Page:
Ideas for Making Drawer Dividers

Written by mandi rogier Google
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Ideas for Making Drawer Dividers
Drawer dividers keep these small spaces neat and organised. (Jupiterimages/ Images)

Drawer dividers are a handy way to combat the clutter inherent in small storage spaces. In the bedroom, small dividers keep individual pairs of socks or sets of lingerie sectioned off. Drawer dividers in kitchen drawers prevent forks and spoons from mingling or keep the junk drawer marginally neat. These versatile organizational tools can be designed for any drawer in the home with simple supplies.


Drawer dividers can be made with a variety of materials with varying levels of durability, flexibility and price. Cardboard is a very affordable divider material. Cut cardboard strips from items destined for the rubbish bin, such as old boxes. For small drawers you may even use the cardboard backing from a pad of paper. The downside of cardboard is that it isn't very sturdy and may need to be replaced periodically. Plywood is a more durable solution. Strips about 1/4-inch thick should suffice for most drawers. Adding duct tape or packing tape to the joints of cardboard and wood glue to plywood will increase the durability. However, these adhesives make rearranging the pieces impossible if you decide to reorganise.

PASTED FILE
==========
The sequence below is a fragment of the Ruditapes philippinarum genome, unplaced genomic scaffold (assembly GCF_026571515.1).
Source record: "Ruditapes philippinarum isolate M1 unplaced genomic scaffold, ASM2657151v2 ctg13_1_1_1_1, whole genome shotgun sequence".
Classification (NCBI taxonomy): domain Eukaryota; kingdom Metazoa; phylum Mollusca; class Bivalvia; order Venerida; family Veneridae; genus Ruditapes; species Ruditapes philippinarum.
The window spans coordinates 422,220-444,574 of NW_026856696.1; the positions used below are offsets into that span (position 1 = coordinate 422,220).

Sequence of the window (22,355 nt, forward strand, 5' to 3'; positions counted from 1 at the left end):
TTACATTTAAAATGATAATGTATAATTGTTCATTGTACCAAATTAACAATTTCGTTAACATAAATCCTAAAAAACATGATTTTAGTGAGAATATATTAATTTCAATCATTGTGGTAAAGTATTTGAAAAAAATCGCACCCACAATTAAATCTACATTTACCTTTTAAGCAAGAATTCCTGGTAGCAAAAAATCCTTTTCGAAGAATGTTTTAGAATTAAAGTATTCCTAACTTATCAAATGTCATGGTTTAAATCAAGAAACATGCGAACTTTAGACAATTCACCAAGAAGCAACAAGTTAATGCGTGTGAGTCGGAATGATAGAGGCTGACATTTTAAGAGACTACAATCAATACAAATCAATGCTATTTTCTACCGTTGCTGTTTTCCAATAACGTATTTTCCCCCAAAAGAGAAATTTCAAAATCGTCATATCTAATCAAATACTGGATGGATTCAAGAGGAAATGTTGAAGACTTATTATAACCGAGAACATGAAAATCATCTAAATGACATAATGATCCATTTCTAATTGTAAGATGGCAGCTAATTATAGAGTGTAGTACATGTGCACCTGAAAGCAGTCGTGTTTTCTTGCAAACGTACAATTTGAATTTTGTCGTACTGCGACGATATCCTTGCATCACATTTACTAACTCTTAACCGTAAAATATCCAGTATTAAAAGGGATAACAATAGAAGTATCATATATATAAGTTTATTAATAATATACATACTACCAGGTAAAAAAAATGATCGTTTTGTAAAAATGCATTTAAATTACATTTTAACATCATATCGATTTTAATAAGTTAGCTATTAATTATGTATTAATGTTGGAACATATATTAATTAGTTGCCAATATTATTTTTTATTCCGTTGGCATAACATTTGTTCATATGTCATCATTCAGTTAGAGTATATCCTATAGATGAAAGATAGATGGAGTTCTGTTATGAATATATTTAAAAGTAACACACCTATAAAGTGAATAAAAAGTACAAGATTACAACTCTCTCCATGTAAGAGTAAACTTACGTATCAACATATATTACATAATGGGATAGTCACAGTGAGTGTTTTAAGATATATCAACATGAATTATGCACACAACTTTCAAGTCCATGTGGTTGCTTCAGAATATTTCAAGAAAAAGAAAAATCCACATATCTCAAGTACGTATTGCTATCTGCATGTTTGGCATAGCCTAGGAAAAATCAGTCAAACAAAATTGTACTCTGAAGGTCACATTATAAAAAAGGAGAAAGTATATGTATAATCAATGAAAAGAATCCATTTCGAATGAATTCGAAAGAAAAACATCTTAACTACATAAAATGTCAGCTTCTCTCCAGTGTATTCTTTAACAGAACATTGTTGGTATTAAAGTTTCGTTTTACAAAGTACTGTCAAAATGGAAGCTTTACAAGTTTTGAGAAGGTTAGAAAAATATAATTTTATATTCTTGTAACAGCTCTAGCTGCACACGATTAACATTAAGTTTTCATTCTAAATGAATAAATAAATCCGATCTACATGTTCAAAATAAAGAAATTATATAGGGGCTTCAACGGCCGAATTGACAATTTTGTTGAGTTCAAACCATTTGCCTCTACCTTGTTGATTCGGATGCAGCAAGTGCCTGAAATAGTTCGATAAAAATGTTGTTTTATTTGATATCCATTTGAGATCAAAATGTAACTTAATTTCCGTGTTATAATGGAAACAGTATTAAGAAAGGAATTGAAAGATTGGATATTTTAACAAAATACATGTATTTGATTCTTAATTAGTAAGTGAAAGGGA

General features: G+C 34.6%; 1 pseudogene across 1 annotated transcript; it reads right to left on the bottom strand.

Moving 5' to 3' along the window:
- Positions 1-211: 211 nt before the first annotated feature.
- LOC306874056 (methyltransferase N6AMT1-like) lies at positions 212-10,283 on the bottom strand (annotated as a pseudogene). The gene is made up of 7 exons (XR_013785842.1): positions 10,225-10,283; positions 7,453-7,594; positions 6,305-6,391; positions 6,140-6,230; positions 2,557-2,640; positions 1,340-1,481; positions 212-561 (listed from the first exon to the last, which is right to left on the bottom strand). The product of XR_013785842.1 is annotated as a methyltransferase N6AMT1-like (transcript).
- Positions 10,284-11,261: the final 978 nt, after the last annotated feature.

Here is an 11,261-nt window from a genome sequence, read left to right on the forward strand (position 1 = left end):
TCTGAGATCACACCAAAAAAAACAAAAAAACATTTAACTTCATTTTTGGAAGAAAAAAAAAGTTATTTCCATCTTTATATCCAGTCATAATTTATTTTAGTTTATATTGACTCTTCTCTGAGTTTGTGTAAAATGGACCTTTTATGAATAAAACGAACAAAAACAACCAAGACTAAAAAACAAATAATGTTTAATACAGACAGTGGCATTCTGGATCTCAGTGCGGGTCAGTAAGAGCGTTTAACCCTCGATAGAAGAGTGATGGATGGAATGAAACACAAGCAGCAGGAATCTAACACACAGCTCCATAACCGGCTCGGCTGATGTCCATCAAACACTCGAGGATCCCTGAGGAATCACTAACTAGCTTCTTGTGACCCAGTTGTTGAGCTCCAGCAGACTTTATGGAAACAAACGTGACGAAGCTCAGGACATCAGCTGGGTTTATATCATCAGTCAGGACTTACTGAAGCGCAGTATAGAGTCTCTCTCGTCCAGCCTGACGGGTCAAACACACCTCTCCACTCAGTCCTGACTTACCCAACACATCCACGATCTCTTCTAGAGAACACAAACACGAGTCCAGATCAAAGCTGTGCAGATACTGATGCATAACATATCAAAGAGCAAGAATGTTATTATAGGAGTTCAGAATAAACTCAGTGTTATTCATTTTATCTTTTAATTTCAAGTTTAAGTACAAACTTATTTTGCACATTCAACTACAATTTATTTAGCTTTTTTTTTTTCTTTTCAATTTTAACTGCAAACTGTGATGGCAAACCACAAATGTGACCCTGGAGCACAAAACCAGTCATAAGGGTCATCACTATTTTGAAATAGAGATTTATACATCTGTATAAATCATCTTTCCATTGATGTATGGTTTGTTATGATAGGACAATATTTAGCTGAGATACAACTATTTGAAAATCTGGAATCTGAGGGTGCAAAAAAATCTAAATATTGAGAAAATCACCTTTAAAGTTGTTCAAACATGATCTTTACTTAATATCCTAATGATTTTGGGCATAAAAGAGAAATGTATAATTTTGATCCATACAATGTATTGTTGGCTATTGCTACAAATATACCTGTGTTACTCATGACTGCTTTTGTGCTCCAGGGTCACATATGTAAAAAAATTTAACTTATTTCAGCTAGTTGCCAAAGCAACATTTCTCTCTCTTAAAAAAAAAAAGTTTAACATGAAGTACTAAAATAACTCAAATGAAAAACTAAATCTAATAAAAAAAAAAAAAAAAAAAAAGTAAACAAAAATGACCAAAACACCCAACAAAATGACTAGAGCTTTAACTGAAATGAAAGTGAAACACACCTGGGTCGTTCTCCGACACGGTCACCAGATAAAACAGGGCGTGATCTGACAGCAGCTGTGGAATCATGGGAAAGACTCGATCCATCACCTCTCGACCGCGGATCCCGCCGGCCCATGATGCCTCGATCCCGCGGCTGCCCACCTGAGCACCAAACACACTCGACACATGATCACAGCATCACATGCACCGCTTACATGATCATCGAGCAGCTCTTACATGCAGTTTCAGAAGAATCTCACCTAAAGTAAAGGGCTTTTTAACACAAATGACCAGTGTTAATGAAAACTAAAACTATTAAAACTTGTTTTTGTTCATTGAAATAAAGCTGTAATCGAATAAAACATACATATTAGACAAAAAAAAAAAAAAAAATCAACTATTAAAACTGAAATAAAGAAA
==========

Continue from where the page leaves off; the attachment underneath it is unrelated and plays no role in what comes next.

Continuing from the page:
Homemade drawer dividers can be created using a simple construction method. Cut the dividers to the length or width of the drawer, depending on which direction you want them to go in. Trim dividers 1/2 inch shorter than the drawer. Once you have prepared the dividers, cut a notch in each place where the dividers will intersect. Cut notches in the top of horizontal dividers and in the bottom of vertical ones. Each notch should be half as deep as the divider. When the pieces are lined up and fit together, these notches will hold everything in place.


A series of identically-sized squares is the simplest design for drawer dividers, but this solution may not work for all items. Create some dividers that are shorter than the length of the drawer to cut off a single box or two instead of the whole row, which will leave large sections on one side of the drawer for big items such as clothing, with smaller sections on the opposite side, ideal for belts, jewellery or hosiery. Sections don't need to be arranged in perfect squares and rectangles either. Shift your dividers to sit at diagonal angles for an attractive diamond-pattern instead.

Decorative Details

The interior of your drawers may not be on permanent display, but a touch of colour can add an invigorating touch to an otherwise dreary storage space. Paper on the bottom of drawers will provide a decorative backdrop for the contents of the drawer. Some drawer papers are designed to provide an enticing scent as well. To dress up the dividers themselves, cover cardboard with wrapping or scrapbook paper and secure with rubber cement. Plywood pieces can be painted or wallpapered before they are put together.

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